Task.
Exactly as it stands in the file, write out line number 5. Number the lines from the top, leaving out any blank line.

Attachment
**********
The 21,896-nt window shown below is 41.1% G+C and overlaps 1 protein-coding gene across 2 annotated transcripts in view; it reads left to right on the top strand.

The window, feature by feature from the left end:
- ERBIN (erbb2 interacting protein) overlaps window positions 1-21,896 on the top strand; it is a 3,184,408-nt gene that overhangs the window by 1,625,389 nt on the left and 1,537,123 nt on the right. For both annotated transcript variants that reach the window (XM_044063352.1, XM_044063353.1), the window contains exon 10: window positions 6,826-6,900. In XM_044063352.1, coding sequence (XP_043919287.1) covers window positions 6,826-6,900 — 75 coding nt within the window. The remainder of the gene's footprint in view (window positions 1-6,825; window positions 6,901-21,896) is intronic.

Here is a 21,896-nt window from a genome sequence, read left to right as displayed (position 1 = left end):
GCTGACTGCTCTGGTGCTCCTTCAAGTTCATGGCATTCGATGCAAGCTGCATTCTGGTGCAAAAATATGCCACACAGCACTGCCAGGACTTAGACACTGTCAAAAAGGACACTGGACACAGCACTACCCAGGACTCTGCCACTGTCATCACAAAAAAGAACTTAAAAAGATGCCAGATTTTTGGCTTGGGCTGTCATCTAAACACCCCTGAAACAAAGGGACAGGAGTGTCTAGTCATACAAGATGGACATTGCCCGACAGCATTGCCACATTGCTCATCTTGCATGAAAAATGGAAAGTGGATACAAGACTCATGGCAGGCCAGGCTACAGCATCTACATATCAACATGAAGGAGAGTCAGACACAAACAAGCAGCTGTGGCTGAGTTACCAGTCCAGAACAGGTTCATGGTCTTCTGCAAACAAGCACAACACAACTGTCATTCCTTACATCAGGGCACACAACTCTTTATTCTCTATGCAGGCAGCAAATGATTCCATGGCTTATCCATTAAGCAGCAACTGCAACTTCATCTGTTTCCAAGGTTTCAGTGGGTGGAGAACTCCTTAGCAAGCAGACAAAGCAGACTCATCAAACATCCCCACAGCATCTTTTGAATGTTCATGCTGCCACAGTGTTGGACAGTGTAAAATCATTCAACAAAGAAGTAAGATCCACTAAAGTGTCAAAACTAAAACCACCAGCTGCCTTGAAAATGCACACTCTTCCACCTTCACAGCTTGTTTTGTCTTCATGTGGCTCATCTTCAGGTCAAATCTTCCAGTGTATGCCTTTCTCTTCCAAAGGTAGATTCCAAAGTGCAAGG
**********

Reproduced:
GCTGACTGCTCTGGTGCTCCTTCAAGTTCATGGCATTCGATGCAAGCTGCATTCTGGTGCAAAAATATGCCACACAGCACTGCCAGGACTTAGACACTGTCAAAAAGGACACTGGACACAGCACTACCCAGGACTCTGCCACTGTCATCACAAAAAAGAACTTAAAAAGATGCCAGATTTTTGGCTTGGGCTGTCATCTAAACACCCCTGAAACAAAGGGACAGGAGTGTCTAGTCATACAAGATGGACATTGCCCGACAGCATTGCCACATTGCTCATCTTGCATGAAAAATGGAAAGTGGATACAAGACTCATGGCAGGCCAGGCTACAGCATCTACATATCAACATGAAGGAGAGTCAGACACAAACAAGCAGCTGTGGCTGAGTTACCAGTCCAGAACAGGTTCATGGTCTTCTGCAAACAAGCACAACACAACTGTCATTCCTTACATCAGGGCACACAACTCTTTATTCTCTATGCAGGCAGCAAATGATTCCATGGCTTATCCATTAAGCAGCAACTGCAACTTCATCTGTTTCCAAGGTTTCAGTGGGTGGAGAACTCCTTAGCAAGCAGACAAAGCAGACTCATCAAACATCCCCACAGCATCTTTTGAATGTTCATGCTGCCACAGTGTTGGACAGTGTAAAATCATTCAACAAAGAAGTAAGATCCACTAAAGTGTCAAAACTAAAACCACCAGCTGCCTTGAAAATGCACACTCTTCCACCTTCACAGCTTGTTTTGTCTTCATGTGGCTCATCTTCAGGTCAAATCTTCCAGTGTATGCCTTTCTCTTCCAAAGGTAGATTCCAAAGTGCAAGG